The apparatus 40 also includes a controller 74. The controller 74 is operatively connected to the motor drive electronics 58 and controls the motor drive electronics. Thus, the controller 74 controls the linear motor 42. In an exemplary embodiment of the invention, the controller 74 is a personal computer. The controller 74 runs a program for controlling the motor drive electronics 58 to provide desired performance of the linear motor 42. For example, the controller 74 may control the motor drive electronics 58 for causing the movable portion 46 of the linear motor 42 to move to the right, as viewed in FIG. 1, at a desired rate. The rate may be a constant velocity, a constant acceleration, or a variable velocity/acceleration type movement. The controller 74 also controls the motor drive electronics 58 to stop the movable portion 46 of the linear motor 42 at a location adjacent to, but spaced apart from, the instrument panel 22 of the vehicle 10.

The controller 74 is provided with an input 76 through which data may be entered into the controller. The input 76 may be a keyboard, a drive unit, or any other type of input for inputting data into the controller 74.

A recording device 80 of the apparatus 40 is operatively connected to the motor drive electronics 58. The recording device 80 may be any type of data collection device. In an exemplary embodiment of the invention, the recording device 80 is a personal computer. The recording device 80 receives the motor position signal provided from the motor position sensor 64. As set forth above, the motor position signal from the motor position sensor 64 is provided to the motor drive electronics 58 as a commutation control feedback. In additional to using the data provided in the motor position signal for controlling commutation of the linear motor 42, the motor drive electronics 58 also outputs the motor position signal to the recording device 80. The recording device 80 records the data provided in the received motor position signals.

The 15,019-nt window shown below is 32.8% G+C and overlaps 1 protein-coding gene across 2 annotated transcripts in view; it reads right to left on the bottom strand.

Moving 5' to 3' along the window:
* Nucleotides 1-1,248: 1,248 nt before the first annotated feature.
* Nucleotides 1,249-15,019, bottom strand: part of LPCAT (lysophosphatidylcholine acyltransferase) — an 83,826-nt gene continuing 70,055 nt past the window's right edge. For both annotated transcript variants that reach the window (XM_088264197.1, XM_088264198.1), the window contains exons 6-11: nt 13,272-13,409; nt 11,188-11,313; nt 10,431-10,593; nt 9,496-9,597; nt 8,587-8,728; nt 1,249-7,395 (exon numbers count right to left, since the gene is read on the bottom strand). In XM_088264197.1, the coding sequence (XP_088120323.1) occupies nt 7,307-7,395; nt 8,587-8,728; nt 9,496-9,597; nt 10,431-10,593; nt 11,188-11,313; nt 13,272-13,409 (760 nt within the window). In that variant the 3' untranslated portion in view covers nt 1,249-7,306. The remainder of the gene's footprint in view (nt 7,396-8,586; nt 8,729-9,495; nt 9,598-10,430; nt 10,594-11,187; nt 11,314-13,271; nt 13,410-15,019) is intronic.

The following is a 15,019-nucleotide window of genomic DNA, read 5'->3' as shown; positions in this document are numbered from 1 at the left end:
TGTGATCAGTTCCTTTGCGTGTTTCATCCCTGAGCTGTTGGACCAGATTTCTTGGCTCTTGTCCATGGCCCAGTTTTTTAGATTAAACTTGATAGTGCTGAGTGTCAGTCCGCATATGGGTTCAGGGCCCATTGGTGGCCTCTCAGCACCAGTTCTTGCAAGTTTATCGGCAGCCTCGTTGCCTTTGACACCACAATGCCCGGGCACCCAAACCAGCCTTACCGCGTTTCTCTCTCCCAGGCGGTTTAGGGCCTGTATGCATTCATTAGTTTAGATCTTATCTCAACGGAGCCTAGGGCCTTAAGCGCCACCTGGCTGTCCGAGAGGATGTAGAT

As an alternative to providing the recording device 80 with the motor position signal from the motor position sensor 64 via the motor drive electronics 58, he motor position sensor 64 may be directly connected to the recording device 80.

As shown in FIG. 2, during testing of the occupant position sensing system 12, the controller 16 of the occupant position sensing system 12 is operatively connected to the recording device 80. A cable may be used to connect the output 30 of the controller 16 to the recording device 80. The controller 16 provides a signal indicative of the determined occupant position to the recording device 80. The recording device 80 records the determined occupant position information provided by the controller 16.